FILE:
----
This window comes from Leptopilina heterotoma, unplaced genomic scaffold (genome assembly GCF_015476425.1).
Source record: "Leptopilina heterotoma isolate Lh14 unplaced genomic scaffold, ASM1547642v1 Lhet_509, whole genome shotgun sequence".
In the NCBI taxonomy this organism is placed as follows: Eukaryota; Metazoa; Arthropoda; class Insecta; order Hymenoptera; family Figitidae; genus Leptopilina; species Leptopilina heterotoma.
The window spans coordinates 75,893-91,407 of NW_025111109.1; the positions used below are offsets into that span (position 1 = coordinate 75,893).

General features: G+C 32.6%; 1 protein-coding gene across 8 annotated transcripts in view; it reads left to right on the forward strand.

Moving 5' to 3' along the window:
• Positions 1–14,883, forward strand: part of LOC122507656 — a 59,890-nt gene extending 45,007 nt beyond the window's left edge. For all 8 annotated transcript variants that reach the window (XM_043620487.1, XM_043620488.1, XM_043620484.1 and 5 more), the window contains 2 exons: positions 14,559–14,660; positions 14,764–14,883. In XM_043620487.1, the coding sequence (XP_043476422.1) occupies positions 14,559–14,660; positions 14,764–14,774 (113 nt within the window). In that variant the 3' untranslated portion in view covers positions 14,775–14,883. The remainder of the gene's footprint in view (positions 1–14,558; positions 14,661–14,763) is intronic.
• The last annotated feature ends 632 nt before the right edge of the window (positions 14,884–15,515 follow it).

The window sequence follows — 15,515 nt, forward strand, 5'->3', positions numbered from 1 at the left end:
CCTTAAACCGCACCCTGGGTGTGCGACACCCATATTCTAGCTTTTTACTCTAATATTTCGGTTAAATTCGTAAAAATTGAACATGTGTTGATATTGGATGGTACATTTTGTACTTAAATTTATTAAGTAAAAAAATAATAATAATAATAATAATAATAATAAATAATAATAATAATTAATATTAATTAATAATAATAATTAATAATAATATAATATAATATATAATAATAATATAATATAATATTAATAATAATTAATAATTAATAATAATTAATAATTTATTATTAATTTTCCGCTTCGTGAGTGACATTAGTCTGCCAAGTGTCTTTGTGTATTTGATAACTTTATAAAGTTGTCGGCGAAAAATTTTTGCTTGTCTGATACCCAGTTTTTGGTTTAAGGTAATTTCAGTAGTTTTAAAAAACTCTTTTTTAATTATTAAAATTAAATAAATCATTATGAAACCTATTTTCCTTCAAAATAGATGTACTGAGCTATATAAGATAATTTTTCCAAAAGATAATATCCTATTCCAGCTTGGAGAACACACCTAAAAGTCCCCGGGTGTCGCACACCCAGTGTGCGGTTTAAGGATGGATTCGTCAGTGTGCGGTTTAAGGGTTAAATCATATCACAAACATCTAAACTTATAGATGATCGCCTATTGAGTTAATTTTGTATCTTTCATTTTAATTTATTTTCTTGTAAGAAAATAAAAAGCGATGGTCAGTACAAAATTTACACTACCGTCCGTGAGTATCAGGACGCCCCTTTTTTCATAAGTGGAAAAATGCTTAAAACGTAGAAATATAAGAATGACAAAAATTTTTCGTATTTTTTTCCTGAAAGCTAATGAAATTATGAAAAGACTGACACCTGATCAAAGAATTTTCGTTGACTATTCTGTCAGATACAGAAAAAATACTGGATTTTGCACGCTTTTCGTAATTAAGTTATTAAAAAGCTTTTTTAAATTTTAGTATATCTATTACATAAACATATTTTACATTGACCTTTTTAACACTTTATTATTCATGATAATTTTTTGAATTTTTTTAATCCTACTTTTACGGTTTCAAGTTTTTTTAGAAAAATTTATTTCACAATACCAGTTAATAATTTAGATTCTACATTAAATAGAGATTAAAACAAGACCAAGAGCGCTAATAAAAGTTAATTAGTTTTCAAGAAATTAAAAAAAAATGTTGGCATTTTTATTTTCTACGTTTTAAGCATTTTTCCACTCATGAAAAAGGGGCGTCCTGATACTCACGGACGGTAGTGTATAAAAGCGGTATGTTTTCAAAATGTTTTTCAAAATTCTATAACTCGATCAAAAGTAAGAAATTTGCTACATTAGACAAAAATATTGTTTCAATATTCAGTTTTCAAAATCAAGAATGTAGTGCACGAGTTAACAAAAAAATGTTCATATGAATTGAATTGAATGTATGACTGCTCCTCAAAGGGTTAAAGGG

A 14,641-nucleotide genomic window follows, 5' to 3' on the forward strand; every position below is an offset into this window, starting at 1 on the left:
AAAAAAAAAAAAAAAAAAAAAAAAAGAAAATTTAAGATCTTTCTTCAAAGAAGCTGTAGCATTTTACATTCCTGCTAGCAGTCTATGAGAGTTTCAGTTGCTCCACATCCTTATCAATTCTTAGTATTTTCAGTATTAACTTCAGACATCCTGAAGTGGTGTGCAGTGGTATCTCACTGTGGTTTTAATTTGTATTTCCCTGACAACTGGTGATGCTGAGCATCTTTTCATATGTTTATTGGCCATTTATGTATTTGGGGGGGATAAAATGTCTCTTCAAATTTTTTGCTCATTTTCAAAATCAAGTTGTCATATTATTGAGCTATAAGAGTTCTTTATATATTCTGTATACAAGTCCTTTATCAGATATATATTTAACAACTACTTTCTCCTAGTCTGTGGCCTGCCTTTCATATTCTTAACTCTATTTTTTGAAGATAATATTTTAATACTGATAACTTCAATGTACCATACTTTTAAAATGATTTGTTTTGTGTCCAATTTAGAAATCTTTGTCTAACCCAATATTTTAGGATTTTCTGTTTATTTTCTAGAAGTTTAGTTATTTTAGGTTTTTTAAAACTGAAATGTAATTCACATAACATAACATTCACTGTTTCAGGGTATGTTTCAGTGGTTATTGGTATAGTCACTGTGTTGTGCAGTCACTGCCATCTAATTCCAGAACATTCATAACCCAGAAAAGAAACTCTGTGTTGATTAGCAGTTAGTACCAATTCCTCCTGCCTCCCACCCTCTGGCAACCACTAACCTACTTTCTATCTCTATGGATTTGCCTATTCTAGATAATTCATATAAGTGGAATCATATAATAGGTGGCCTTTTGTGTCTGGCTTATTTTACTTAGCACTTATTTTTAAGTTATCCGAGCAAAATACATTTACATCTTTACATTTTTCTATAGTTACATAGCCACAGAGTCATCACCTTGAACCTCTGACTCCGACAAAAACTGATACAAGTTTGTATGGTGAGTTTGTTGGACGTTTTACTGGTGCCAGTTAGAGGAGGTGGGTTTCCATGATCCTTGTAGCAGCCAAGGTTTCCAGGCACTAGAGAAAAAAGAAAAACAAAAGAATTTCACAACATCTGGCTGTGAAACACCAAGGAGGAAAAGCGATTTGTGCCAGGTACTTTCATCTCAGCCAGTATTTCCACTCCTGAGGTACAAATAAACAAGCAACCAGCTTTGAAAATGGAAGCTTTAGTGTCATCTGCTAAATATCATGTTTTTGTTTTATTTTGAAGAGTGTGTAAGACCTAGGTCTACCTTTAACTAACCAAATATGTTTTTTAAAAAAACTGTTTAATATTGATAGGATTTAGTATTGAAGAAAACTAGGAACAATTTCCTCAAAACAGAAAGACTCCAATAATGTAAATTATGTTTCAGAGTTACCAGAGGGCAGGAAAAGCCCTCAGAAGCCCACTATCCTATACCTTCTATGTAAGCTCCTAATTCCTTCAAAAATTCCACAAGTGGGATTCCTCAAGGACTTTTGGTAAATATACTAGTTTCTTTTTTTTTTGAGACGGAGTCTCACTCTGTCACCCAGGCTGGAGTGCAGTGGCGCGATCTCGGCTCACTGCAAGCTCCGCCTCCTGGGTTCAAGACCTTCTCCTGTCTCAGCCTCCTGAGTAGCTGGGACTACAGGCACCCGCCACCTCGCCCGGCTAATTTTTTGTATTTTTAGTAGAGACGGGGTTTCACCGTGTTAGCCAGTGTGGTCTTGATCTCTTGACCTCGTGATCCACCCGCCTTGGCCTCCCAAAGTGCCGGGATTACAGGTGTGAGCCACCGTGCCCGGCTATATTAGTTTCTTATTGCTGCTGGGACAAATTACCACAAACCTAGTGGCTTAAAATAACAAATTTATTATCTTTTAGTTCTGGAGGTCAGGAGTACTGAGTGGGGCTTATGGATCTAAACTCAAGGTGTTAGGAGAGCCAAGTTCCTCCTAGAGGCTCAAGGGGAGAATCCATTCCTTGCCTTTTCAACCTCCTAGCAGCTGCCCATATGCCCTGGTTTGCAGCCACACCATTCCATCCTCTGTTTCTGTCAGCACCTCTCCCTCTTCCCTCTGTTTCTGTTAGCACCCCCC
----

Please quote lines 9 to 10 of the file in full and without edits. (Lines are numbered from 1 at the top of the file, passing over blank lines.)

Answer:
The window sequence follows — 15,515 nt, forward strand, 5'->3', positions numbered from 1 at the left end:
CCTTAAACCGCACCCTGGGTGTGCGACACCCATATTCTAGCTTTTTACTCTAATATTTCGGTTAAATTCGTAAAAATTGAACATGTGTTGATATTGGATGGTACATTTTGTACTTAAATTTATTAAGTAAAAAAATAATAATAATAATAATAATAATAATAAATAATAATAATAATTAATATTAATTAATAATAATAATTAATAATAATATAATATAATATATAATAATAATATAATATAATATTAATAATAATTAATAATTAATAATAATTAATAATTTATTATTAATTTTCCGCTTCGTGAGTGACATTAGTCTGCCAAGTGTCTTTGTGTATTTGATAACTTTATAAAGTTGTCGGCGAAAAATTTTTGCTTGTCTGATACCCAGTTTTTGGTTTAAGGTAATTTCAGTAGTTTTAAAAAACTCTTTTTTAATTATTAAAATTAAATAAATCATTATGAAACCTATTTTCCTTCAAAATAGATGTACTGAGCTATATAAGATAATTTTTCCAAAAGATAATATCCTATTCCAGCTTGGAGAACACACCTAAAAGTCCCCGGGTGTCGCACACCCAGTGTGCGGTTTAAGGATGGATTCGTCAGTGTGCGGTTTAAGGGTTAAATCATATCACAAACATCTAAACTTATAGATGATCGCCTATTGAGTTAATTTTGTATCTTTCATTTTAATTTATTTTCTTGTAAGAAAATAAAAAGCGATGGTCAGTACAAAATTTACACTACCGTCCGTGAGTATCAGGACGCCCCTTTTTTCATAAGTGGAAAAATGCTTAAAACGTAGAAATATAAGAATGACAAAAATTTTTCGTATTTTTTTCCTGAAAGCTAATGAAATTATGAAAAGACTGACACCTGATCAAAGAATTTTCGTTGACTATTCTGTCAGATACAGAAAAAATACTGGATTTTGCACGCTTTTCGTAATTAAGTTATTAAAAAGCTTTTTTAAATTTTAGTATATCTATTACATAAACATATTTTACATTGACCTTTTTAACACTTTATTATTCATGATAATTTTTTGAATTTTTTTAATCCTACTTTTACGGTTTCAAGTTTTTTTAGAAAAATTTATTTCACAATACCAGTTAATAATTTAGATTCTACATTAAATAGAGATTAAAACAAGACCAAGAGCGCTAATAAAAGTTAATTAGTTTTCAAGAAATTAAAAAAAAATGTTGGCATTTTTATTTTCTACGTTTTAAGCATTTTTCCACTCATGAAAAAGGGGCGTCCTGATACTCACGGACGGTAGTGTATAAAAGCGGTATGTTTTCAAAATGTTTTTCAAAATTCTATAACTCGATCAAAAGTAAGAAATTTGCTACATTAGACAAAAATATTGTTTCAATATTCAGTTTTCAAAATCAAGAATGTAGTGCACGAGTTAACAAAAAAATGTTCATATGAATTGAATTGAATGTATGACTGCTCCTCAAAGGGTTAAAGGG